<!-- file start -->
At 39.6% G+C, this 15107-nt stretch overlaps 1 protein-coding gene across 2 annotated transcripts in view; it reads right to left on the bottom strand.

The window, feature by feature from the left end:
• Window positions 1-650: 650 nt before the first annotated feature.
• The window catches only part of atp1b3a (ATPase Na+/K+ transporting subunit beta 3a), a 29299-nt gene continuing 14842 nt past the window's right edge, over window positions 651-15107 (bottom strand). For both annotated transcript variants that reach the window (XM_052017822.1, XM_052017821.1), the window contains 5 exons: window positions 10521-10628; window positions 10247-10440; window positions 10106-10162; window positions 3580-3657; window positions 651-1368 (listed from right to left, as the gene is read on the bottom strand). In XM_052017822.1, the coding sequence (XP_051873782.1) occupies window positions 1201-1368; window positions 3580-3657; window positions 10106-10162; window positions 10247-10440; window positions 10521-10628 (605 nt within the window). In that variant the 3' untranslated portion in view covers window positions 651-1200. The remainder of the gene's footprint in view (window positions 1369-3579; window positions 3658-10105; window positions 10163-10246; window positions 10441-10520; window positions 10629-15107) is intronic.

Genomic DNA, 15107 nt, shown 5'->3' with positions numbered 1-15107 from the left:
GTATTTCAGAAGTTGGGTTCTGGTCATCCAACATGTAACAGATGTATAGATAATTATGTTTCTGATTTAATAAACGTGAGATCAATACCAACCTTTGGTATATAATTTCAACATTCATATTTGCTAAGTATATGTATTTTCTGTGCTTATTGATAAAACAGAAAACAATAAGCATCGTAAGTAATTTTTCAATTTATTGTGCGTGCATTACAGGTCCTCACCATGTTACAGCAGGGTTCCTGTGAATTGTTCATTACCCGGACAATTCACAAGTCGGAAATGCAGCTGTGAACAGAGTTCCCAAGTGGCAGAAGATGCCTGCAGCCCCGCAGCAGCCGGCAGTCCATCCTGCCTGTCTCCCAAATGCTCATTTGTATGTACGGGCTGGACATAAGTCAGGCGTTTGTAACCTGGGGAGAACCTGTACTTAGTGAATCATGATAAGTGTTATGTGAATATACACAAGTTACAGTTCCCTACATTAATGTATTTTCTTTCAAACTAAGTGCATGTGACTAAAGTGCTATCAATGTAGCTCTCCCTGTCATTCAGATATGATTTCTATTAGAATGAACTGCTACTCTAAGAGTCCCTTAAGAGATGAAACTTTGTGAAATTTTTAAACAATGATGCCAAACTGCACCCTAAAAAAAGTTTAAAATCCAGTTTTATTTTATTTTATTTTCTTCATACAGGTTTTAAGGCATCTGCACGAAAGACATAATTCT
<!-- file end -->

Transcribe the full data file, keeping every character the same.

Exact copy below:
At 39.6% G+C, this 15107-nt stretch overlaps 1 protein-coding gene across 2 annotated transcripts in view; it reads right to left on the bottom strand.

The window, feature by feature from the left end:
• Window positions 1-650: 650 nt before the first annotated feature.
• The window catches only part of atp1b3a (ATPase Na+/K+ transporting subunit beta 3a), a 29299-nt gene continuing 14842 nt past the window's right edge, over window positions 651-15107 (bottom strand). For both annotated transcript variants that reach the window (XM_052017822.1, XM_052017821.1), the window contains 5 exons: window positions 10521-10628; window positions 10247-10440; window positions 10106-10162; window positions 3580-3657; window positions 651-1368 (listed from right to left, as the gene is read on the bottom strand). In XM_052017822.1, the coding sequence (XP_051873782.1) occupies window positions 1201-1368; window positions 3580-3657; window positions 10106-10162; window positions 10247-10440; window positions 10521-10628 (605 nt within the window). In that variant the 3' untranslated portion in view covers window positions 651-1200. The remainder of the gene's footprint in view (window positions 1369-3579; window positions 3658-10105; window positions 10163-10246; window positions 10441-10520; window positions 10629-15107) is intronic.

Genomic DNA, 15107 nt, shown 5'->3' with positions numbered 1-15107 from the left:
GTATTTCAGAAGTTGGGTTCTGGTCATCCAACATGTAACAGATGTATAGATAATTATGTTTCTGATTTAATAAACGTGAGATCAATACCAACCTTTGGTATATAATTTCAACATTCATATTTGCTAAGTATATGTATTTTCTGTGCTTATTGATAAAACAGAAAACAATAAGCATCGTAAGTAATTTTTCAATTTATTGTGCGTGCATTACAGGTCCTCACCATGTTACAGCAGGGTTCCTGTGAATTGTTCATTACCCGGACAATTCACAAGTCGGAAATGCAGCTGTGAACAGAGTTCCCAAGTGGCAGAAGATGCCTGCAGCCCCGCAGCAGCCGGCAGTCCATCCTGCCTGTCTCCCAAATGCTCATTTGTATGTACGGGCTGGACATAAGTCAGGCGTTTGTAACCTGGGGAGAACCTGTACTTAGTGAATCATGATAAGTGTTATGTGAATATACACAAGTTACAGTTCCCTACATTAATGTATTTTCTTTCAAACTAAGTGCATGTGACTAAAGTGCTATCAATGTAGCTCTCCCTGTCATTCAGATATGATTTCTATTAGAATGAACTGCTACTCTAAGAGTCCCTTAAGAGATGAAACTTTGTGAAATTTTTAAACAATGATGCCAAACTGCACCCTAAAAAAAGTTTAAAATCCAGTTTTATTTTATTTTATTTTCTTCATACAGGTTTTAAGGCATCTGCACGAAAGACATAATTCT